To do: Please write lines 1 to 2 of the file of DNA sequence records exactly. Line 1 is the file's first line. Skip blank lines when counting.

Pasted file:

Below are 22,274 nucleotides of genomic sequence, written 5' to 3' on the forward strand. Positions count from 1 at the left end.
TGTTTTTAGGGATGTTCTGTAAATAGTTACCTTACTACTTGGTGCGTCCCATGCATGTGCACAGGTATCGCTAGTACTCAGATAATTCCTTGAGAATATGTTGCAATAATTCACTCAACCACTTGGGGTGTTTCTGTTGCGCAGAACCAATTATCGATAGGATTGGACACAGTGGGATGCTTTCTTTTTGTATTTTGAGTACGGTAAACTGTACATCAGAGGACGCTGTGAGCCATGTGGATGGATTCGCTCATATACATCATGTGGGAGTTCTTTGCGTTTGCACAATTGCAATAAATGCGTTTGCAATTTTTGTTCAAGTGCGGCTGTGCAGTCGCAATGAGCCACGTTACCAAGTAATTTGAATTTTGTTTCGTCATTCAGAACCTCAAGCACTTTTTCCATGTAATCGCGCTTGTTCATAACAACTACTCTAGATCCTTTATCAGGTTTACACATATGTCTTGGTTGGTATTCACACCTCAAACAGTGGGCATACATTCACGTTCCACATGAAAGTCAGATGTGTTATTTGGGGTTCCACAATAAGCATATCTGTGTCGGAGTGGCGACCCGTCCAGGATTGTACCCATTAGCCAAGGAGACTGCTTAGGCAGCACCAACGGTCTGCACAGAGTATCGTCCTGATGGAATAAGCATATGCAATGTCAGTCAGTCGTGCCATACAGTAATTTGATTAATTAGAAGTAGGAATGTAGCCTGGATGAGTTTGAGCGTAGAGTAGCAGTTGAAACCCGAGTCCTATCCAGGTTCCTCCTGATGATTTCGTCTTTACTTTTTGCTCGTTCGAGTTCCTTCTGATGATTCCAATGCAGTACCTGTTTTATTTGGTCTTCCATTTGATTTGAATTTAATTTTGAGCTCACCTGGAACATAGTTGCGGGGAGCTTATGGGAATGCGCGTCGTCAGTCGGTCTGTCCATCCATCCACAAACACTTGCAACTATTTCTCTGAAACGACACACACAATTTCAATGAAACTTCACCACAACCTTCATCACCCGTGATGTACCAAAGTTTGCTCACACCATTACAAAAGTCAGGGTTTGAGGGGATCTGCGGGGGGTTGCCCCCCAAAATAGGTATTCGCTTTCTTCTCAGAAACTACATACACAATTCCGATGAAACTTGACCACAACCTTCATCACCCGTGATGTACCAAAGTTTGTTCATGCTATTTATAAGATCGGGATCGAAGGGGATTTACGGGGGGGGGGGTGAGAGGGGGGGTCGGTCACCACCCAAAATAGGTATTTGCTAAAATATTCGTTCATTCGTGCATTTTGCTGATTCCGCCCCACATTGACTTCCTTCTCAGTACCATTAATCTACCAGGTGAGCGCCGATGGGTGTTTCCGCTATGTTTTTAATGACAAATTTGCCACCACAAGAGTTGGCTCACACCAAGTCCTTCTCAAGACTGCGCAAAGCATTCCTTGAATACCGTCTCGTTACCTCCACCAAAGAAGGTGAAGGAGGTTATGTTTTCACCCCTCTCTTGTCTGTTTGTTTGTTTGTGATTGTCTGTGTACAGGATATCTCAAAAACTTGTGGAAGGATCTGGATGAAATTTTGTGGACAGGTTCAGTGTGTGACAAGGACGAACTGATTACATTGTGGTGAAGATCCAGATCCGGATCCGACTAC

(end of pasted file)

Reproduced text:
Below are 22,274 nucleotides of genomic sequence, written 5' to 3' on the forward strand. Positions count from 1 at the left end.
TGTTTTTAGGGATGTTCTGTAAATAGTTACCTTACTACTTGGTGCGTCCCATGCATGTGCACAGGTATCGCTAGTACTCAGATAATTCCTTGAGAATATGTTGCAATAATTCACTCAACCACTTGGGGTGTTTCTGTTGCGCAGAACCAATTATCGATAGGATTGGACACAGTGGGATGCTTTCTTTTTGTATTTTGAGTACGGTAAACTGTACATCAGAGGACGCTGTGAGCCATGTGGATGGATTCGCTCATATACATCATGTGGGAGTTCTTTGCGTTTGCACAATTGCAATAAATGCGTTTGCAATTTTTGTTCAAGTGCGGCTGTGCAGTCGCAATGAGCCACGTTACCAAGTAATTTGAATTTTGTTTCGTCATTCAGAACCTCAAGCACTTTTTCCATGTAATCGCGCTTGTTCATAACAACTACTCTAGATCCTTTATCAGGTTTACACATATGTCTTGGTTGGTATTCACACCTCAAACAGTGGGCATACATTCACGTTCCACATGAAAGTCAGATGTGTTATTTGGGGTTCCACAATAAGCATATCTGTGTCGGAGTGGCGACCCGTCCAGGATTGTACCCATTAGCCAAGGAGACTGCTTAGGCAGCACCAACGGTCTGCACAGAGTATCGTCCTGATGGAATAAGCATATGCAATGTCAGTCAGTCGTGCCATACAGTAATTTGATTAATTAGAAGTAGGAATGTAGCCTGGATGAGTTTGAGCGTAGAGTAGCAGTTGAAACCCGAGTCCTATCCAGGTTCCTCCTGATGATTTCGTCTTTACTTTTTGCTCGTTCGAGTTCCTTCTGATGATTCCAATGCAGTACCTGTTTTATTTGGTCTTCCATTTGATTTGAATTTAATTTTGAGCTCACCTGGAACATAGTTGCGGGGAGCTTATGGGAATGCGCGTCGTCAGTCGGTCTGTCCATCCATCCACAAACACTTGCAACTATTTCTCTGAAACGACACACACAATTTCAATGAAACTTCACCACAACCTTCATCACCCGTGATGTACCAAAGTTTGCTCACACCATTACAAAAGTCAGGGTTTGAGGGGATCTGCGGGGGGTTGCCCCCCAAAATAGGTATTCGCTTTCTTCTCAGAAACTACATACACAATTCCGATGAAACTTGACCACAACCTTCATCACCCGTGATGTACCAAAGTTTGTTCATGCTATTTATAAGATCGGGATCGAAGGGGATTTACGGGGGGGGGGGTGAGAGGGGGGGTCGGTCACCACCCAAAATAGGTATTTGCTAAAATATTCGTTCATTCGTGCATTTTGCTGATTCCGCCCCACATTGACTTCCTTCTCAGTACCATTAATCTACCAGGTGAGCGCCGATGGGTGTTTCCGCTATGTTTTTAATGACAAATTTGCCACCACAAGAGTTGGCTCACACCAAGTCCTTCTCAAGACTGCGCAAAGCATTCCTTGAATACCGTCTCGTTACCTCCACCAAAGAAGGTGAAGGAGGTTATGTTTTCACCCCTCTCTTGTCTGTTTGTTTGTTTGTGATTGTCTGTGTACAGGATATCTCAAAAACTTGTGGAAGGATCTGGATGAAATTTTGTGGACAGGTTCAGTGTGTGACAAGGACGAACTGATTACATTGTGGTGAAGATCCAGATCCGGATCCGACTAC